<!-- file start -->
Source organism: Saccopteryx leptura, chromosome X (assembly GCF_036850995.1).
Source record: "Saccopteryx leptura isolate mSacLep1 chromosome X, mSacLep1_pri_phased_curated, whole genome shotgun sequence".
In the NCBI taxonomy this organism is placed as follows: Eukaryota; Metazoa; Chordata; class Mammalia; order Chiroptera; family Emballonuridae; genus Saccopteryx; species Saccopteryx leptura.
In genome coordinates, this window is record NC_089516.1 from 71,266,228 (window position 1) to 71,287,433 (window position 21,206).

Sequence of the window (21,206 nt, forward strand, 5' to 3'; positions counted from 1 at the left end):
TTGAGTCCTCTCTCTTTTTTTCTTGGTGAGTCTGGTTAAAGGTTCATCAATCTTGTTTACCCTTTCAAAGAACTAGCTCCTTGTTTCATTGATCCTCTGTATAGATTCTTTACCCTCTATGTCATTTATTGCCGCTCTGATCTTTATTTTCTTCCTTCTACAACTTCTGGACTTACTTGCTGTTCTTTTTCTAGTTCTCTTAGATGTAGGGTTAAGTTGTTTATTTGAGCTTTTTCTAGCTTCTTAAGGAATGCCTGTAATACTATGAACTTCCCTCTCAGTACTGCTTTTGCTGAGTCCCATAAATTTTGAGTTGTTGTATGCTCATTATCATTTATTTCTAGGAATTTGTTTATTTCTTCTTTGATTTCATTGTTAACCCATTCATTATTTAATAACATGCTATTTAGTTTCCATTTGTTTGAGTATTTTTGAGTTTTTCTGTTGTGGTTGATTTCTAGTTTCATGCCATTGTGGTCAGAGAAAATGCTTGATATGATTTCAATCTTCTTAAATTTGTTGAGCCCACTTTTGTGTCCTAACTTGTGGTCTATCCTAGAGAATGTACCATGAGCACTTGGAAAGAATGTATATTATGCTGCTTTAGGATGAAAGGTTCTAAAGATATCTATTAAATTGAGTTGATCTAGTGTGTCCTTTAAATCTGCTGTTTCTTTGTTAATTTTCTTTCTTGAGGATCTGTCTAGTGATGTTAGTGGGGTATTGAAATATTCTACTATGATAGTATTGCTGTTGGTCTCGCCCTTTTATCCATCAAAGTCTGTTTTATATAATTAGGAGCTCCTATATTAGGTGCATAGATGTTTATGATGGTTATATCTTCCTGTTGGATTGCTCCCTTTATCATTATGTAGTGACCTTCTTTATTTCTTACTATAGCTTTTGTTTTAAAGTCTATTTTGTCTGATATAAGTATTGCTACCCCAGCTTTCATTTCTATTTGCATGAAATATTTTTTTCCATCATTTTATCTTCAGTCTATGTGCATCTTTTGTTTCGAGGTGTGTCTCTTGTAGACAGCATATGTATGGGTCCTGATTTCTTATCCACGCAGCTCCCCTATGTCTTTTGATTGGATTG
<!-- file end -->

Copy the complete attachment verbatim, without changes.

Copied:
Source organism: Saccopteryx leptura, chromosome X (assembly GCF_036850995.1).
Source record: "Saccopteryx leptura isolate mSacLep1 chromosome X, mSacLep1_pri_phased_curated, whole genome shotgun sequence".
In the NCBI taxonomy this organism is placed as follows: Eukaryota; Metazoa; Chordata; class Mammalia; order Chiroptera; family Emballonuridae; genus Saccopteryx; species Saccopteryx leptura.
In genome coordinates, this window is record NC_089516.1 from 71,266,228 (window position 1) to 71,287,433 (window position 21,206).

Sequence of the window (21,206 nt, forward strand, 5' to 3'; positions counted from 1 at the left end):
TTGAGTCCTCTCTCTTTTTTTCTTGGTGAGTCTGGTTAAAGGTTCATCAATCTTGTTTACCCTTTCAAAGAACTAGCTCCTTGTTTCATTGATCCTCTGTATAGATTCTTTACCCTCTATGTCATTTATTGCCGCTCTGATCTTTATTTTCTTCCTTCTACAACTTCTGGACTTACTTGCTGTTCTTTTTCTAGTTCTCTTAGATGTAGGGTTAAGTTGTTTATTTGAGCTTTTTCTAGCTTCTTAAGGAATGCCTGTAATACTATGAACTTCCCTCTCAGTACTGCTTTTGCTGAGTCCCATAAATTTTGAGTTGTTGTATGCTCATTATCATTTATTTCTAGGAATTTGTTTATTTCTTCTTTGATTTCATTGTTAACCCATTCATTATTTAATAACATGCTATTTAGTTTCCATTTGTTTGAGTATTTTTGAGTTTTTCTGTTGTGGTTGATTTCTAGTTTCATGCCATTGTGGTCAGAGAAAATGCTTGATATGATTTCAATCTTCTTAAATTTGTTGAGCCCACTTTTGTGTCCTAACTTGTGGTCTATCCTAGAGAATGTACCATGAGCACTTGGAAAGAATGTATATTATGCTGCTTTAGGATGAAAGGTTCTAAAGATATCTATTAAATTGAGTTGATCTAGTGTGTCCTTTAAATCTGCTGTTTCTTTGTTAATTTTCTTTCTTGAGGATCTGTCTAGTGATGTTAGTGGGGTATTGAAATATTCTACTATGATAGTATTGCTGTTGGTCTCGCCCTTTTATCCATCAAAGTCTGTTTTATATAATTAGGAGCTCCTATATTAGGTGCATAGATGTTTATGATGGTTATATCTTCCTGTTGGATTGCTCCCTTTATCATTATGTAGTGACCTTCTTTATTTCTTACTATAGCTTTTGTTTTAAAGTCTATTTTGTCTGATATAAGTATTGCTACCCCAGCTTTCATTTCTATTTGCATGAAATATTTTTTTCCATCATTTTATCTTCAGTCTATGTGCATCTTTTGTTTCGAGGTGTGTCTCTTGTAGACAGCATATGTATGGGTCCTGATTTCTTATCCACGCAGCTCCCCTATGTCTTTTGATTGGATTG